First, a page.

• We also discussed the current state of research into the efficacy of active learning. Having hard data might greatly raise the profile and respectability of the approach. In Texas this past year, Holly Cooper of TSBVI Outreach undertook one such research project, the results of which were submitted to JVIB for possible publication. Unfortunately, the article was not accepted, due in part to design difficulties resulting from the low incidence population and transitory nature of classrooms in public schools. That is, students move away, teacher assignments change, and staff are not trained in a uniform manner. There are too many variables and inconsistencies. One solution suggested was to involve centers such as Narbethong in Australia, Visio in Denmark, and Penrickton in the USA because they have student and teacher populations that are more stable and long-term. Another key is the engagement of university personnel to develop and design the research study. We are excited that two persons affiliated with Stephen F. Austin University (SFASU) in Nacogdoches, TX- Dr. Shannon Darst, professor, and Cheryl Schulik, doctoral student have offered their time and expertise in this area.

The next meeting of the international active learning forum will be on November 8th, and we are all excited to see what additional developments may occur.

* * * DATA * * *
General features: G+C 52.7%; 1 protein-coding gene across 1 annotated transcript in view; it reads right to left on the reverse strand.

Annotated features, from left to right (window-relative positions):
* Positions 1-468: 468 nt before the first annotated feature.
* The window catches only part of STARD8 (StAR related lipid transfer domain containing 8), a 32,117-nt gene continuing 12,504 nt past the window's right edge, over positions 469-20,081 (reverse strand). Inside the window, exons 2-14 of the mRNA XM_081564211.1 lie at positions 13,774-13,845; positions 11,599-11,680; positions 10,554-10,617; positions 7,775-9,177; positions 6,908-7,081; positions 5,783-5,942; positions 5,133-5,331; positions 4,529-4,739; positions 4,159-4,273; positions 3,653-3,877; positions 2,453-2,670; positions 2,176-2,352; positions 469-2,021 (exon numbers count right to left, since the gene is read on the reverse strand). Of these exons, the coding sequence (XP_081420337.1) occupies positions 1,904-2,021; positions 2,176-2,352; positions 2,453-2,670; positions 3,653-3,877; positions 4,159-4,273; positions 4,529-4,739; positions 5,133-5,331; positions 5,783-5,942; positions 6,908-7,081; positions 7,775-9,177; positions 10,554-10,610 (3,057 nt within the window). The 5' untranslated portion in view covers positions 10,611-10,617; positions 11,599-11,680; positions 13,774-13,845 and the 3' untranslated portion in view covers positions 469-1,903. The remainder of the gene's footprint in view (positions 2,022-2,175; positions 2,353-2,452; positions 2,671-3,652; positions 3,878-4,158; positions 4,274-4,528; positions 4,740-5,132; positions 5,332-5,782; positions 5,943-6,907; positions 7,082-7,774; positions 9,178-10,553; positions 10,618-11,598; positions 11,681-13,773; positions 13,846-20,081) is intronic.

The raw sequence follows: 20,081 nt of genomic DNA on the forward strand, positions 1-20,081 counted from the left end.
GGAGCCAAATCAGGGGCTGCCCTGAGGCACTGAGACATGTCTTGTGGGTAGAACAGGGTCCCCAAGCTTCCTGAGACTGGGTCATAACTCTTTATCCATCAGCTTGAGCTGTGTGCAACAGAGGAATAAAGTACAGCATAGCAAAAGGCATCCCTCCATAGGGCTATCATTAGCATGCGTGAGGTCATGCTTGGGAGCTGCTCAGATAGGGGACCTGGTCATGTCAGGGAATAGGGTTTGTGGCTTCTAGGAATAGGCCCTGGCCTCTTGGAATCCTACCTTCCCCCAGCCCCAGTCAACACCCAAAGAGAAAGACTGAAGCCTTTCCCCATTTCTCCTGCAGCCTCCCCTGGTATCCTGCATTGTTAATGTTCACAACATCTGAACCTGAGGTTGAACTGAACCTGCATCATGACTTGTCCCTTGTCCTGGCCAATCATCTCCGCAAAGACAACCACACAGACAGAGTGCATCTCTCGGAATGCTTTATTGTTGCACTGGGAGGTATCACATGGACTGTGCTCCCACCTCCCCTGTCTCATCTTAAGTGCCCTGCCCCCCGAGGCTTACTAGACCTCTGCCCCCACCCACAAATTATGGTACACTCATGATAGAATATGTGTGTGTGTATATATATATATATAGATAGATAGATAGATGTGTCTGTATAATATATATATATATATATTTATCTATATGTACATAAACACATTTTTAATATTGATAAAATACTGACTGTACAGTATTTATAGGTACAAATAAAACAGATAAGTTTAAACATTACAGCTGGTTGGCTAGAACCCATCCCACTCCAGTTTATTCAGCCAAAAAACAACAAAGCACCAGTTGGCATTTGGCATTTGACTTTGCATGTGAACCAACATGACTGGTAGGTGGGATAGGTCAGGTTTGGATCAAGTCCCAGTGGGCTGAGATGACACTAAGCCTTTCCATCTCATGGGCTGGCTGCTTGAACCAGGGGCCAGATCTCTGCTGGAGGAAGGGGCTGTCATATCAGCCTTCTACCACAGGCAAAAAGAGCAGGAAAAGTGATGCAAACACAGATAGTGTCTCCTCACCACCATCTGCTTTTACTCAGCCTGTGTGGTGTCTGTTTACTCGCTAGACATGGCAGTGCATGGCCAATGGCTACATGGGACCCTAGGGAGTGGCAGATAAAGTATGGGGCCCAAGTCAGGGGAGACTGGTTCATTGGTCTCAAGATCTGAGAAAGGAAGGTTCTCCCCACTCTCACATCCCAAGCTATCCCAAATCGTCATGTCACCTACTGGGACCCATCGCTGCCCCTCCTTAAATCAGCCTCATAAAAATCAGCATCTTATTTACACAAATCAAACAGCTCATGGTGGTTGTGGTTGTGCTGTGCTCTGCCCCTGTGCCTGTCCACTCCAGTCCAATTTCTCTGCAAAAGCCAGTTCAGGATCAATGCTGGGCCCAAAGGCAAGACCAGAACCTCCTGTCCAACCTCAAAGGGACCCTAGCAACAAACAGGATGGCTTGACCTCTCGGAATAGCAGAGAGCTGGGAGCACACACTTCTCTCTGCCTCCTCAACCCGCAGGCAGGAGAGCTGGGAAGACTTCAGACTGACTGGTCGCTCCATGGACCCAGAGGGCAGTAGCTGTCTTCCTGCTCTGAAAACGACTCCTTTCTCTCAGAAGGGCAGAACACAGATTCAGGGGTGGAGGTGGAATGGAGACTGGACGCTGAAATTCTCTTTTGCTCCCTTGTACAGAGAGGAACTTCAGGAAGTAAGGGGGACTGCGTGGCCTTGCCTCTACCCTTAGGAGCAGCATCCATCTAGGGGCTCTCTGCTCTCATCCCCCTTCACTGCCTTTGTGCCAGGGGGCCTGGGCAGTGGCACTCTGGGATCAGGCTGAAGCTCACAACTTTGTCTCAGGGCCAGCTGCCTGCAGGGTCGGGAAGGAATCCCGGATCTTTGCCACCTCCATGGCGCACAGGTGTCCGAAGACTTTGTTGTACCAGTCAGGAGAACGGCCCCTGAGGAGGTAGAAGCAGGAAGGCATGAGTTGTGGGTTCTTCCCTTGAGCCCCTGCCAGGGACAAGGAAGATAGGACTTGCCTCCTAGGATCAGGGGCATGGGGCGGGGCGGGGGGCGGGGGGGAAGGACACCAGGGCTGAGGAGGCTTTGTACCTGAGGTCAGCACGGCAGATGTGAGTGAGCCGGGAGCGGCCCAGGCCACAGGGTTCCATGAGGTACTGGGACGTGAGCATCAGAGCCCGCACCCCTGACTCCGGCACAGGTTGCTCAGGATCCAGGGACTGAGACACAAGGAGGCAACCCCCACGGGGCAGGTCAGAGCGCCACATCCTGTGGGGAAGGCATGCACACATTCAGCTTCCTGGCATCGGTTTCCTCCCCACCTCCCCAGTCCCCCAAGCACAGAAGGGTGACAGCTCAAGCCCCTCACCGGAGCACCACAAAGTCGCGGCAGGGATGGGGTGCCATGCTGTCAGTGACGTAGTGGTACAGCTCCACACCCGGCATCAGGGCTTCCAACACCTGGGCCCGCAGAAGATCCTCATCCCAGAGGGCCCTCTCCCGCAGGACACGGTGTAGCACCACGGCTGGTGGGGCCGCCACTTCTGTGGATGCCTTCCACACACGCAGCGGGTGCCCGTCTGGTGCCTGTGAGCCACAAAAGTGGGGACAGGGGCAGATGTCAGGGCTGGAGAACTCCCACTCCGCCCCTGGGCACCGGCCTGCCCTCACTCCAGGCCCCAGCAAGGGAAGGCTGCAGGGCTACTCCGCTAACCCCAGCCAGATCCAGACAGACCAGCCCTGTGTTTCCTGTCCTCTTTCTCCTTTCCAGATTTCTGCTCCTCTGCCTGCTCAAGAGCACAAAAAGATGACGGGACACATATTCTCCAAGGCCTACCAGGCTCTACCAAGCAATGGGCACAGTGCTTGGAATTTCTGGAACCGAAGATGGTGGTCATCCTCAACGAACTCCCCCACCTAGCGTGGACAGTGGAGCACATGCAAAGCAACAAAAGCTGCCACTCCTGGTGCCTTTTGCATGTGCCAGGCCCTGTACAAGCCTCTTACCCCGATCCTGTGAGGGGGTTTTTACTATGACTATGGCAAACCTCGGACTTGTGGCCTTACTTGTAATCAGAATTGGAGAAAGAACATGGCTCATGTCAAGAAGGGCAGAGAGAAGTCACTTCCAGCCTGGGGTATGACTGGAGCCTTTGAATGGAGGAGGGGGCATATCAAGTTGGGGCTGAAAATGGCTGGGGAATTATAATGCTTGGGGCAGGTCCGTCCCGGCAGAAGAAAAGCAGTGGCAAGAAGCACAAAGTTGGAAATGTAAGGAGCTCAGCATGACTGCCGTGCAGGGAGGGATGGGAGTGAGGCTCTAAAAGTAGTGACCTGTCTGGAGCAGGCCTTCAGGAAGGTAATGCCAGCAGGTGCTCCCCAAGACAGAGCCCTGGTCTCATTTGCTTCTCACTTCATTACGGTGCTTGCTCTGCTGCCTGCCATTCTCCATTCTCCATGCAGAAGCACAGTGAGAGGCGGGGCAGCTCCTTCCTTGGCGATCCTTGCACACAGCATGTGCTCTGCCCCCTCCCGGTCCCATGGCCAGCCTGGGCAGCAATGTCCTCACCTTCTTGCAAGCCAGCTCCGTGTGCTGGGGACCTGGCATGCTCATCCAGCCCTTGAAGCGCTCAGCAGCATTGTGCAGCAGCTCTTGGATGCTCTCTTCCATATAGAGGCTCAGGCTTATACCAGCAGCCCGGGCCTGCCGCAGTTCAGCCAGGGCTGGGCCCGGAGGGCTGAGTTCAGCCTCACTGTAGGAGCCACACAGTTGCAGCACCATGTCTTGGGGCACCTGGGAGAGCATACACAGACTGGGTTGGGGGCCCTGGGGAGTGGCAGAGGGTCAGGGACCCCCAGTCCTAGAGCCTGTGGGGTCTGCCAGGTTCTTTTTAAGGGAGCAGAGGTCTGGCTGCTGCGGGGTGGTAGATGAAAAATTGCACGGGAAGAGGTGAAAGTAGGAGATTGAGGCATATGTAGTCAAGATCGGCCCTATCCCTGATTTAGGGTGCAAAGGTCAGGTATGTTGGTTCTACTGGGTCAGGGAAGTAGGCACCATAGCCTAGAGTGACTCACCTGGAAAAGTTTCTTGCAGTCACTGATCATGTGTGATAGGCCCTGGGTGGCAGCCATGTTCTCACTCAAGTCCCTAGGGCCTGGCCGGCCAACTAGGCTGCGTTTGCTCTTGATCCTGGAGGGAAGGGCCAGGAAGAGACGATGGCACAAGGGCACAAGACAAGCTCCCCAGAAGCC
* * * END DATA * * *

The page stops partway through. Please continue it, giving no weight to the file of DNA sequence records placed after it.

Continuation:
Texas Active Learning News:

In more local news, TSBVI Outreach continues to develop online courses which offer a guided way of approaching the information contained on the Active Learning Space (, a collaboration between the Perkins School for the Blind, TSBVI, and the Penrickton Center. The course offers CEU’s and possibly micro-credentialing in this area of study. More information and a link to sign up can be found at and in the News and Views section of this newsletter.

Ongoing multi-layered training and support is being offered for those schools and districts wishing to develop their own capacity in using Active Learning to serve their students. Layers include the online Active Learning courses as they are developed, participating Regional Education Service Centers, and TSBVI Outreach. Areas known to be currently using these resources include Regions 7, 11, 13, 14, and 20.

Region 10 Education Service Center is hosting the annual Active Learning Conference on June 10-11, 2019, in the Dallas area. Details will be coming soon.

A Texas-based supplier, Donkey Kraft, is now producing high-quality “vibration boards” based on the specifications provided by Lilli Nielsen for her resonance boards. Both full-size and folding versions (great for storage and transport) of the boards are available. Contact  for pricing and ordering. Also consider borrowing a vibration board or a resonance board for up to three months to determine if it would benefit your student for long term use. They may be available through your Education Service Center and/or through the TSBVI Technology Loan Program.

Contact Sara Kitchen at   to find out about them and other Active Learning equipment that is available through TSBVI’s Tech Loan program. To make a TSBVI Tech Loan request, please go to Tech Loan Program, download the application, fill it out, and return it as directed along with the requested assessment information.

Student smiles as he plays with a metal ball on a tray.

Photograph of smiling student looking at a silver ball rolling in a shallow bowl. Both his arms extended and his hands are pressing the bowl on both sides of the ball.